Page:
8

I have the impression you are mainly inconvenienced by their meetings because you are trying not to disturb them and the foreign languages bother you because you feel you need to socialize with your room mates. If this is true, then the simple solution to this is to just use the common room as you would otherwise. It's a common room. It's your good right to ...


7

I'd say the thing is they probably do want to learn English, so may not want to go to their native language. So having them speak it will help that. If someone is not a native speaker don't be afraid to say to them something like Could you repeat that a bit more slowly/clearly? If you need a reason you could add I'm a little hard of hearing Or ask ...


7

It's not necessarily, rude, but it can be very difficult for other users of the community to understand. On any sort of network that uses a single-language, such as Stack Exchange, posts that don't demonstrate a native proficiency of the language can often get mixed reception. What this means, is that some people will appreciate the post, whereas others ...


7

If you're in the USA, where most of the country only knows English (and thus have never experienced the reverse situation), there probably isn't a lot you can do. For Monolingual English speakers in the US, their main experience with people who don't use the language very well has been with people who are either mentally challenged, from a non-favored ...


7

About occupying common spaces: are they preventing you from using this space when you need them often? Then you should politely tell them, and politely agree to fairly distribute the usage time, fairly sharing the space so you both can do what you need to do at the same time... About unpleasant additional noise: is this noise really loud? Then you should ...


7

First, this is mostly the guide's job. If the same person keeps doing things like this, you could say to the guide, one-on-one, that this person's behaviour is disrupting your learning and could the guide please make the person stop. You would not be wrong to do so. But before you ask the guide to handle the recurring actions by different people, can I ...


6

Learning how to understand a new language with native speakers is often difficult. what others have said about Americans associating speaking slowly with treating someone as less intelligent is true, and is another factor. (Your written English is very good, though; congratulations!) When a native speaker (of any language; tagalog, french, arabic, welsh, ...


6

I think you might be struggling with picking your 'target audience' for your practices. You said you would like people to 'just have a conversation with you'. But if there's a language barrier involved, a conversation isn't something you 'just' have, it becomes something that actually takes a lot of effort. Let me give you a few examples: I've worked ...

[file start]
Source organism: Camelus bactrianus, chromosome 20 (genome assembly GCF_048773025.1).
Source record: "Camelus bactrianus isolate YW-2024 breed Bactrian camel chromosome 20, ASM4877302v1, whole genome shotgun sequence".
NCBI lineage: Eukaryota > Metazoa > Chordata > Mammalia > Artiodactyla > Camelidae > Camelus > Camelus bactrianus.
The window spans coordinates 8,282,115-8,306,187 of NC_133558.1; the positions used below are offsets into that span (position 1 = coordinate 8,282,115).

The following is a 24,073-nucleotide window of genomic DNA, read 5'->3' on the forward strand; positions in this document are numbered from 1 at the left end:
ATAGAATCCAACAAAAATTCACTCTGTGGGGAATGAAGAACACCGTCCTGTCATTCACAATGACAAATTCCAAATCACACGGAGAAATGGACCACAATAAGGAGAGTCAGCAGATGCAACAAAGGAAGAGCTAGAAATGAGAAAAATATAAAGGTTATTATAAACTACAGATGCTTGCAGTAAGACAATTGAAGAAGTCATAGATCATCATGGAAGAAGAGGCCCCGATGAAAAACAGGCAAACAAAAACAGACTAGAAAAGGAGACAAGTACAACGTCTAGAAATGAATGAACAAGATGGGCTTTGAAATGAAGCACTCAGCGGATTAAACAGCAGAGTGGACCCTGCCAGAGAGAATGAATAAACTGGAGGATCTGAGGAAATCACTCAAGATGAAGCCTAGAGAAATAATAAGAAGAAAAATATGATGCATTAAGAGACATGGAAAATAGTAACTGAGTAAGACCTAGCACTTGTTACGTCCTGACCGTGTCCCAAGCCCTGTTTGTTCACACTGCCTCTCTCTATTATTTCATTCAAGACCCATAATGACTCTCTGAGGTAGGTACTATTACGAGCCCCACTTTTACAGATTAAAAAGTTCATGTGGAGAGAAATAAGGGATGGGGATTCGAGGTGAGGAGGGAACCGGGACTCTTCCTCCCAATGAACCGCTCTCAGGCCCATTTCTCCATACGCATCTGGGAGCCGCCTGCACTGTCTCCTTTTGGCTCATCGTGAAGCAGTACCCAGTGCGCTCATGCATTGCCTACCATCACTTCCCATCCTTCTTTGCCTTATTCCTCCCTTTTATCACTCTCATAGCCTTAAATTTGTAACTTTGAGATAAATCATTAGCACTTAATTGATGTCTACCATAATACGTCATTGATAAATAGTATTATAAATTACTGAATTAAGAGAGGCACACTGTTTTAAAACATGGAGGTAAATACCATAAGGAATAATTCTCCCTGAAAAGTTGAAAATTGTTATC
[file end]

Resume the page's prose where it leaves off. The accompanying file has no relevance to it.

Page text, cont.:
5

As I've faced similar challenges in the past, I'll talk from my experience. There's no magic solution for avoiding the situation. English isn't your primary language, and people should respect that. Thus, if you want to "disclosure" that to your online friends that your English isn't perfect, a reasonable solution could be politely telling them ...


5

Example, if they say something really fast or a sentence which have a few words you can't understand, ask them clarify what they mean and give the reason that you're new to English as a language. Another way would be to ask questions pertaining to the subject of the conversation which show intelligence and higher thinking (etc etc) which will show that you ...


4

I work in a safety-critical position in inner London. Given the multiculturality around there, we quite often get children or sometimes entire families who speak no English and who we have to use a translator for. Side note: this works just as well for non-verbal translators, such as sign language, as it does for verbal translators - though I tend to find ...


4

I've personally always struggled with understanding people. I don't have a hearing problem, but I do have issue parsing the sound that I hear (even in my own native language). I'm well aware of the awkwardness that entails having to ask someone to repeat the same thing several times. They are likely to get annoyed, feeling that you're the problem. The ...


4

While the other answers focus on the situation where the other person wants to practice speaking English, I want to add another perspective: If the person you talk to is (almost) fluent in English, conversing with you in German might be far more tiring for him than English, e.g. because it takes you longer to form setences, he has trouble understanding your ...